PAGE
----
Event Horizon: Art Happenings Around New York

9 Art Events to Attend in New York This Week

Tony Orrico, Accelerated Image: Yvonne Rainer’s Hand Movie (1966), 2014, still from video. Orrico is among those set to participate in “artists & allies” at Signs and Symbols.



Opening: “artists & allies” at Signs and Symbols
With this exhibition, Signs and Symbols will stage performances and screenings every Thursday for one month. Programming will include live sound art, standup comedy, dance workshops, and a sci-fi rap concert. Many of the participating artists have forthcoming solo shows at the gallery, and a selection of their artwork will also be on view. Billed as an “open-ended alternative to a summer group show,” the exhibition features work by Michelle Handelman, Jen DeNike, Wermke/Leinkauf, Annabel Daou, Robert Wilson, and others.
Signs and Symbols, 102 Forsyth Street, 6–8 p.m.


Screening: Close-Up at Brooklyn Academy of Music
As part of the “Screen Epiphanies” series at the Brooklyn Academy of Music, writer Fariha Róisín will speak about the Abbas Kiarostami film Close-Up (1990). The film tells the true story of Ali Sabzian, a man who pretends to be renowned movie director Mohsen Makhmalbaf in order to impress a woman he meets on a bus. By way of this ruse, Sabzian attempts to ingratiate himself to her family, but he is ultimately arrested for fraud. Featuring performances by the real participants in these events, the film functions as a reenactment that blurs the line between fiction and reality. A screening will follow Róisín’s introduction.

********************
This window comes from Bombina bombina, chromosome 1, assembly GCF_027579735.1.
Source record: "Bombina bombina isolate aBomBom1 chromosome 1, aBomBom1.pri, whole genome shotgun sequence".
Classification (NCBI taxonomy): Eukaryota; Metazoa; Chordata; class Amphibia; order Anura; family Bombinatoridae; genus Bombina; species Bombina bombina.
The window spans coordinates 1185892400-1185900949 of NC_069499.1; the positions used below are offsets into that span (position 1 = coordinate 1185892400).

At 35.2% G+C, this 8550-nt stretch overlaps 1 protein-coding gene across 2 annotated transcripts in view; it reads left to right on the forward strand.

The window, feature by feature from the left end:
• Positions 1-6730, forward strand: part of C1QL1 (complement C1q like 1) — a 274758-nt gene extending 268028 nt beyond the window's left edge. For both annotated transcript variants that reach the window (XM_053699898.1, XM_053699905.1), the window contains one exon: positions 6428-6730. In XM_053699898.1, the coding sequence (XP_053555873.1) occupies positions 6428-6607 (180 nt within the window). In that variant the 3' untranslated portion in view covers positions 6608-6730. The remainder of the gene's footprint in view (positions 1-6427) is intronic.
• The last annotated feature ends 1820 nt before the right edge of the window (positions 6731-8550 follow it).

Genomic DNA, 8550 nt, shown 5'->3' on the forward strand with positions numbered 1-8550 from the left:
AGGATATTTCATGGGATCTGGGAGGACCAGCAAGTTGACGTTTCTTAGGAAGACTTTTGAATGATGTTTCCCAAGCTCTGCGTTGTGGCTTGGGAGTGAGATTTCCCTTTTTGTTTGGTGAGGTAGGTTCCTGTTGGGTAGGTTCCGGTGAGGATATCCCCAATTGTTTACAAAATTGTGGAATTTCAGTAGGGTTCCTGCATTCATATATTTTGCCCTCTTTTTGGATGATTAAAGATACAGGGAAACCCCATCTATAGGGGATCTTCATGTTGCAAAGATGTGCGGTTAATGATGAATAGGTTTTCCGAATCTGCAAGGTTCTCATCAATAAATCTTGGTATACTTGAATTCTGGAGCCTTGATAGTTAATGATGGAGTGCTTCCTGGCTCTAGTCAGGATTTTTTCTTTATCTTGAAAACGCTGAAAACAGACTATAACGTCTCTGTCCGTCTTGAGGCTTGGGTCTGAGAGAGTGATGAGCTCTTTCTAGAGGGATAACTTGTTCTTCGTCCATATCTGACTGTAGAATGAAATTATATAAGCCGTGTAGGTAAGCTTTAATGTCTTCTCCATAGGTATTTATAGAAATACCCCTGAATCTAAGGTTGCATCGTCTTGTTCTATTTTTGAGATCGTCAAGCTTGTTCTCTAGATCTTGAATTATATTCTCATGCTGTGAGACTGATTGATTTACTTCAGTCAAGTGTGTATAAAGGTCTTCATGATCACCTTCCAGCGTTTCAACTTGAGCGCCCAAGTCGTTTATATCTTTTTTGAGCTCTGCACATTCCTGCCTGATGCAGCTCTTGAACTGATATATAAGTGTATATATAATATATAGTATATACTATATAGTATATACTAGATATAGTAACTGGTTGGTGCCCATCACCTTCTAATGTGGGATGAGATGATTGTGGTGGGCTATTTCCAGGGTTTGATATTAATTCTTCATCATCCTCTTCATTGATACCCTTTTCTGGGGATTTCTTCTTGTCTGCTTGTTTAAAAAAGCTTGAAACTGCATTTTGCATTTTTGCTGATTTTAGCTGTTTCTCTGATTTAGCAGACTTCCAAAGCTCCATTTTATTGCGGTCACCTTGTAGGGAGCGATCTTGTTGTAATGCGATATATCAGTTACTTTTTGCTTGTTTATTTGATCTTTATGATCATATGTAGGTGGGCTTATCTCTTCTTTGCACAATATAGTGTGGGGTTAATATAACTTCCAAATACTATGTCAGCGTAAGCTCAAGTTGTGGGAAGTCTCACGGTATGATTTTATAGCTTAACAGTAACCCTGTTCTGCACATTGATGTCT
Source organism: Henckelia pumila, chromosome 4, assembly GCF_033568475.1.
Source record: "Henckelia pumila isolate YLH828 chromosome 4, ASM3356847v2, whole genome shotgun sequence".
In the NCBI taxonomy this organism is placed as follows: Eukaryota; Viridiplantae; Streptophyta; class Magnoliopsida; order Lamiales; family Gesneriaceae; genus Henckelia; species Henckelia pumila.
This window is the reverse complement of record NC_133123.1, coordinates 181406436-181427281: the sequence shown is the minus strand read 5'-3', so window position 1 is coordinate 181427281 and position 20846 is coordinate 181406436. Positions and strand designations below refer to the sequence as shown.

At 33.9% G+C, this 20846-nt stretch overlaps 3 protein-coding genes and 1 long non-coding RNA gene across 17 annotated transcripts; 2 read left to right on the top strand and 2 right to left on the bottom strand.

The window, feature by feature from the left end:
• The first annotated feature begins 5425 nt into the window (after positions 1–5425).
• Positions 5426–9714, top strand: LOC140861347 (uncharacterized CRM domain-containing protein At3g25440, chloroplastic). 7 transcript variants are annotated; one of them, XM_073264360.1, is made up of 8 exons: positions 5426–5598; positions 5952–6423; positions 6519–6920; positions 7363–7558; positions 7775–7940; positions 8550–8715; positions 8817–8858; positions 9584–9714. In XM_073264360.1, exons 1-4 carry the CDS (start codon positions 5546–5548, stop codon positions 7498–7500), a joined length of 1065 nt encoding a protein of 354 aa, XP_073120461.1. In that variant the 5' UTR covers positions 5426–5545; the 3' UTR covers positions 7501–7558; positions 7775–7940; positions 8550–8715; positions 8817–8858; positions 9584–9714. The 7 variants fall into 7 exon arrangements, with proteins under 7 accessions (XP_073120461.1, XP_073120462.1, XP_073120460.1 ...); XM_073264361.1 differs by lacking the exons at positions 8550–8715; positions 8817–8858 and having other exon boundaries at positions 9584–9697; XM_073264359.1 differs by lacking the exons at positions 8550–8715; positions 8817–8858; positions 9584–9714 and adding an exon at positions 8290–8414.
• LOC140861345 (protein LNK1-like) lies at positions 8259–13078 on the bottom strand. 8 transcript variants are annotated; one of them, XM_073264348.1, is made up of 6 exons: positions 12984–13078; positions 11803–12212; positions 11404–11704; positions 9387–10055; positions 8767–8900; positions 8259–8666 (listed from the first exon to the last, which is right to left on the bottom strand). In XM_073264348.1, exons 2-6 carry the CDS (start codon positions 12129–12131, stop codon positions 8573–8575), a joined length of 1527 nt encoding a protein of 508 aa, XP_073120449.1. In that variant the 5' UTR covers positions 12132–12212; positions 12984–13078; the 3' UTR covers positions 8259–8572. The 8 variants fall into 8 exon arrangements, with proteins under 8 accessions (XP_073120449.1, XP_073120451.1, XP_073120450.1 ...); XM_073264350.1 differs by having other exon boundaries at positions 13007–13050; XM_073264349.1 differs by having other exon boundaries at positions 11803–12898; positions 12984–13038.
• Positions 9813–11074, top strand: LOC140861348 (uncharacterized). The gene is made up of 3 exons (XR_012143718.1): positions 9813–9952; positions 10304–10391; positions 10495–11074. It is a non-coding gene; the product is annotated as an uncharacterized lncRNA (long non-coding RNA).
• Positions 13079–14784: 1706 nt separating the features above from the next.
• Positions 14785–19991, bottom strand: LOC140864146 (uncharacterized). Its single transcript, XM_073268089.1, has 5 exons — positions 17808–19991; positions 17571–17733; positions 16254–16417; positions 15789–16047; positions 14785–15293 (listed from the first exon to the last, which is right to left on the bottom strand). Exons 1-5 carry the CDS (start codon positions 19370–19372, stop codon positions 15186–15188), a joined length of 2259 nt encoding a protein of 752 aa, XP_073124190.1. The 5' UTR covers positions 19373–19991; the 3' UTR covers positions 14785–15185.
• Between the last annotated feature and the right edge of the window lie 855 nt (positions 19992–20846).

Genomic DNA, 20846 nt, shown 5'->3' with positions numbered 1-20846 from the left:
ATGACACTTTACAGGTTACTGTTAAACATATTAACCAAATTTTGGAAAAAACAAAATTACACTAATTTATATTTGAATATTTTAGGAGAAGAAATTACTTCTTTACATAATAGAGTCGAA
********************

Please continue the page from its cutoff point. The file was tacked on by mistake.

Brooklyn Academy of Music, 30 Lafayette Avenue, 7 p.m. Tickets $16

Gertrude Abercrombie, Reverie, 1947, oil on masonite.



Opening: Gertrude Abercrombie at Karma
This show marks the first New York exhibition of Gertrude Abercrombie’s work since 1952. A prolific American surrealist, Abercrombie often painted eerie landscapes, elongated bodies, looming moons, tall towers, and other creatures and objects that were significant to her. Abercrombie herself also figures prominently in her artwork, often presiding over rather haunting scenes. This show, which is organized by the writer and curator Dan Nadel, considers nearly three decades of the artist’s output.
Karma, 188 East 2nd Street, 6–8 p.m.


Book Release: She Begat This at Brooklyn Museum
Joan Morgan’s new book, She Begat This: 20 Years of the Miseducation of Lauryn Hill, takes a look at the landmark 1998 debut record by former Fugees member Lauryn Hill and its sustained cultural impact. For the book’s release, there will be a listening session of the album and a signing by Morgan, as well as a panel discussion featuring the activist Michaela Angela Davis and the writer Kierna Mayo, among others. The night ends with a Lauryn Hill tribute DJ set by the artist Alex Asher Daniel in the institution’s first-floor Rubin Pavilion.
Brooklyn Museum, 200 Eastern Parkway, 6–10 p.m.

Opening: “Something Lush and Hot, Drippy” at Monya Rowe Gallery
This group exhibition features paintings and works on paper from four artists—Heidi Hahn, Vera Iliatova, Haley Josephs and Alina Perez, all of whom work in a mode that treads the line between figuration and abstraction. An interest in the human form and an eye towards surrealism connects all four women. A perfect example of this is Perez’s work, which often features confrontational images of bathers and sex acts that draw inspiration from Miami, the artist’s place of birth.
Monya Rowe Gallery, 224 West 30th Street, 6–8 p.m.